Attacks on the Press 2007: Asia Analysis

Amid South Asian Conflict, Remarkable Resilience
By Bob Dietz
Traffic is sparse during a late-night run to the Bandaranaike International Airport north of the Sri Lankan capital, Colombo. Because of insecurity caused by war between the Sinhalese-dominated government and Tamil separatists in the country’s north and east, the streets are given over to police and army checkpoints. On this September night, the air still foggy from the day’s monsoon, reporter Iqbal Athas rides in a rental car, on his way to catch a Thai Airways flight that would take him to Bangkok. An award-winning defense columnist for the English-language Sunday Times, Athas is leaving the country for his own safety: His recent reports on arms sales irregularities have drawn threats, harassment, and, on one occasion, an unruly mob of protestors outside his home. “The harassment and threats have come and gone in the past,” Athas says, “and I have to assume they will again.” He would return to Colombo in less than two weeks.

In Pakistan, Mazhar Abbas walks out of the Karachi Press Club to find a single 30 mm bullet inside an envelope taped to the windshield of his car. Several other journalists walk with him in the fading daylight of this May evening. Two of them find the same “message” waiting when they reach their own cars. The group returns to the club and drafts a statement to be distributed by the Pakistan Federal Union of Journalists (PFUJ), which Abbas leads as secretary-general. Afterward, most of the journalists go home, but Abbas decides to return to work at the Agence France-Presse office where he serves as bureau chief.

Pakistan turned 60 in 2007. Sri Lanka will mark the same anniversary in 2008. Former British colonies, both are fraying democracies, passed over by Asia’s economic surge in good part because of internal strife. They have swung between periods of misguided rule and political upheaval since they were born. Sri Lanka is considered one of the world’s most politically unstable countries by the World Bank and the Asian Development Bank. Pakistan is ranked 12th on Foreign Policy magazine’s list of the world’s 32 failed states.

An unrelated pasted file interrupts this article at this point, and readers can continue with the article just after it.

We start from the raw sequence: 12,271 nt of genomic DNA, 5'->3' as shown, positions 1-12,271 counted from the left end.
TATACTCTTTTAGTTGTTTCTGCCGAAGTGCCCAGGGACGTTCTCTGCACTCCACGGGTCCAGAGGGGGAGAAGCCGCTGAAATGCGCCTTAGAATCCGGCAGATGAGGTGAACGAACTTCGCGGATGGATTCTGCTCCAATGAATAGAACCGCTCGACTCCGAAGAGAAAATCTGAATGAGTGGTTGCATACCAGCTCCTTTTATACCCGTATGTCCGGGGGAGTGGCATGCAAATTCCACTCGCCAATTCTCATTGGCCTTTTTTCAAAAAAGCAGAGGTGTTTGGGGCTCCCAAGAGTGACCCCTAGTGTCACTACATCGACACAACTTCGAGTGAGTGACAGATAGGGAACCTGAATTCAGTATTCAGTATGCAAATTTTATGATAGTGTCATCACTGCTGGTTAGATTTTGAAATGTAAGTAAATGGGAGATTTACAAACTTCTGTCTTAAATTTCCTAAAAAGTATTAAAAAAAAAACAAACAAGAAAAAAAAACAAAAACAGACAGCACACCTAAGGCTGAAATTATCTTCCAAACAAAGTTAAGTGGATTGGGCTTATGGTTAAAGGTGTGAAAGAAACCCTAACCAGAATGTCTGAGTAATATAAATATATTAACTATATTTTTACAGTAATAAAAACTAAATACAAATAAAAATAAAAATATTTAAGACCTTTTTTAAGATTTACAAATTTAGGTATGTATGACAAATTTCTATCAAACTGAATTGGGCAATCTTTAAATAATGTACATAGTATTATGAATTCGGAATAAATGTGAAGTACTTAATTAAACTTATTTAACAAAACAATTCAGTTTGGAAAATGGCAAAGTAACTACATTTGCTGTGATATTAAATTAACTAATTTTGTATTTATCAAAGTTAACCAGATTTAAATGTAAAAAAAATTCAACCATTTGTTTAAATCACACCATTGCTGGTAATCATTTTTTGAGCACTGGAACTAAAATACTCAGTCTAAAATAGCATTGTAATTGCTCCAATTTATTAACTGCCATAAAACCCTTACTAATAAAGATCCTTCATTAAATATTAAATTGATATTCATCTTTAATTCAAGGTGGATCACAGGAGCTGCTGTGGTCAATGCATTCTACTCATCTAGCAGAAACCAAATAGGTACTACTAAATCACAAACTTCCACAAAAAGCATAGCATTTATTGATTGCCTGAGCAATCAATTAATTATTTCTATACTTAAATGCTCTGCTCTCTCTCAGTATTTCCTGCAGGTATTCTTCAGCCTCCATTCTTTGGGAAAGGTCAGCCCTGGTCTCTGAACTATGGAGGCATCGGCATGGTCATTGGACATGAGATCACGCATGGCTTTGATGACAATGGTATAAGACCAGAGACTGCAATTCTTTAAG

Yet in each country, the press, flawed as it is, has survived to serve as a vital forum for free expression. In Pakistan, the media consistently ranks as the most trusted institution in the country. Eighty percent of Pakistanis say they trust the press–a rating higher than that of any other institution, including the judiciary and the military–according to an October poll carried out by the International Republican Institute (IRI), a Washington-based research group affiliated with the Republican Party. The IRI did not conduct a poll in Sri Lanka, but the media’s commercial success indicates its importance to the public. While the government controls many broadcasting and publishing operations, there are about 20 privately owned stations and close to 20 privately owned newspapers, most of them dailies. They are avidly consumed.

The conflicts in Sri Lanka and Pakistan are very different, of course, and each country’s news media operate in distinctive ways. But the experiences of Iqbal Athas and Mazhar Abbas, both of whom are internationally recognized senior journalists and CPJ International Press Freedom Award winners, provide a window into how the press has persisted, even thrived, in both countries.

They also point to the surprising strength of the press in the region as a whole. Throughout South Asia, amid civil and military turmoil, journalists have shown remarkable resilience and, in many instances, striking displays of professional unity. In Nepal, journalists played a lead role in rallying public opinion against King Gyanendra Bir Bikram Shah Dev when he audaciously seized power in February 2005, ultimately forcing him to cede control to parliament 14 months later. In Afghanistan, several dozen broadcasters and more than 400 newspapers continue their work despite conflict between Hamid Karzai’s beleaguered government, militant Islamic groups, warlords, and drug cartels. And in Indonesia, the news media confronted and outlasted the authoritarian Suharto regime to become one of the freest in the region.